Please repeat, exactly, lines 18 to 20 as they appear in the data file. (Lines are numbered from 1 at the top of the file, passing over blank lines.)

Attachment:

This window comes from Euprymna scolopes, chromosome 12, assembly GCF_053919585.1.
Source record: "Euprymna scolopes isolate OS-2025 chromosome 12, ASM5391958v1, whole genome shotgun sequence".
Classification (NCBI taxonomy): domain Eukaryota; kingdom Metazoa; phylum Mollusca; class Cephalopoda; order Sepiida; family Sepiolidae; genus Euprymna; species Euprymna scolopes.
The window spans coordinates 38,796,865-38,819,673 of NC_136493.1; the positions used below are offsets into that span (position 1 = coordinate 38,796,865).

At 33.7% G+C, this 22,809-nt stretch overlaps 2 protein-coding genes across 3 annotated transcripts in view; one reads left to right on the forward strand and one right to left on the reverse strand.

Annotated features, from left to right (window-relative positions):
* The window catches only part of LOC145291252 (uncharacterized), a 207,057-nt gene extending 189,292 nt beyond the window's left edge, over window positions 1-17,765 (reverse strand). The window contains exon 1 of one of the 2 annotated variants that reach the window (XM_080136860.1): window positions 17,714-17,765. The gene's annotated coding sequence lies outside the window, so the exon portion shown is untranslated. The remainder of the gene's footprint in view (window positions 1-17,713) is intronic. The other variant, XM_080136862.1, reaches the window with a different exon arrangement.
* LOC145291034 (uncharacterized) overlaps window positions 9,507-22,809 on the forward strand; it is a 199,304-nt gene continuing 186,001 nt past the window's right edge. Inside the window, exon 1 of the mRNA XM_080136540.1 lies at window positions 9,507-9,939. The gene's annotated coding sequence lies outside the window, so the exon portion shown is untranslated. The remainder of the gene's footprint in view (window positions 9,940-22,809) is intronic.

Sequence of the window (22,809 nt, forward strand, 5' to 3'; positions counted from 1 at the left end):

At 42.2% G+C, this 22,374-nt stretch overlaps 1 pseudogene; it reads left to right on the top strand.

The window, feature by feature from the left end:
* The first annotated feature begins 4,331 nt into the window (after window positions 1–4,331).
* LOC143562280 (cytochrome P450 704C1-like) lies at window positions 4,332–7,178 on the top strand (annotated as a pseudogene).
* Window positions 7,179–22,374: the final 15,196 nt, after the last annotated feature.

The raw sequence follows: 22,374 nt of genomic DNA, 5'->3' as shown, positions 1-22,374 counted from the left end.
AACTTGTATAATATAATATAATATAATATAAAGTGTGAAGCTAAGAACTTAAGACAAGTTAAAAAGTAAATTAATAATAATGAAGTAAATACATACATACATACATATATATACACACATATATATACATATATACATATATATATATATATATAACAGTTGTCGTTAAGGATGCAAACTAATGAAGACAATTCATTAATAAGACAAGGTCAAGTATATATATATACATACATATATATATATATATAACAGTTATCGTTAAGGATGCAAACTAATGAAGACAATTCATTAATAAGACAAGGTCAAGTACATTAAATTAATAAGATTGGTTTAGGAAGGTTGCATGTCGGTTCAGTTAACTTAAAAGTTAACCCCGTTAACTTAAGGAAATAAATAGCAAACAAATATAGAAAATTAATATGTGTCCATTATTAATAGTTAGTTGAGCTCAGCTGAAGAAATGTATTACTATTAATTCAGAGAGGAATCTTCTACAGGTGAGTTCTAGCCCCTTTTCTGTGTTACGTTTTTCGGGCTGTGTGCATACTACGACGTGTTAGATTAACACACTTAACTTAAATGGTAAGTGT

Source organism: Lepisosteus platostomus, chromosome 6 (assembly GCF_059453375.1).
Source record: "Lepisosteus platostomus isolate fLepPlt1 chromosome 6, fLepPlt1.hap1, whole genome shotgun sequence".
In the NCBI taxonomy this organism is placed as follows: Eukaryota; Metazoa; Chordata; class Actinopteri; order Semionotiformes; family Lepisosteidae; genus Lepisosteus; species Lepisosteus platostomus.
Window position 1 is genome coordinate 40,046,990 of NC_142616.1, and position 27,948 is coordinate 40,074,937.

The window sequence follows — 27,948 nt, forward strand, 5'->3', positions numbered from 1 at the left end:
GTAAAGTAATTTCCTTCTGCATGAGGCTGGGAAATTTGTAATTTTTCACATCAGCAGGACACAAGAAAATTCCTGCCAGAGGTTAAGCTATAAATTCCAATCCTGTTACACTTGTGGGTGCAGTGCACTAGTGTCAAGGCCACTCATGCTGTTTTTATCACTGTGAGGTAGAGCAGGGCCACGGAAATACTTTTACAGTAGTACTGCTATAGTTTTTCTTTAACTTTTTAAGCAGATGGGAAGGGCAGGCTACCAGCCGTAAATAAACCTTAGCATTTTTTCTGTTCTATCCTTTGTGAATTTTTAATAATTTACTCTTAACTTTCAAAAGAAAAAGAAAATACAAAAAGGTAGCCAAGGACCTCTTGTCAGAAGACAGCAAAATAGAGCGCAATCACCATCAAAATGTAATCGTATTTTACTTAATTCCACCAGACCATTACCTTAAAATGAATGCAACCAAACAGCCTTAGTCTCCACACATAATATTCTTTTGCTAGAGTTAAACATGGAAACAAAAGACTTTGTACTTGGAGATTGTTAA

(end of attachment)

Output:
Source record: "Lepisosteus platostomus isolate fLepPlt1 chromosome 6, fLepPlt1.hap1, whole genome shotgun sequence".
In the NCBI taxonomy this organism is placed as follows: Eukaryota; Metazoa; Chordata; class Actinopteri; order Semionotiformes; family Lepisosteidae; genus Lepisosteus; species Lepisosteus platostomus.
Window position 1 is genome coordinate 40,046,990 of NC_142616.1, and position 27,948 is coordinate 40,074,937.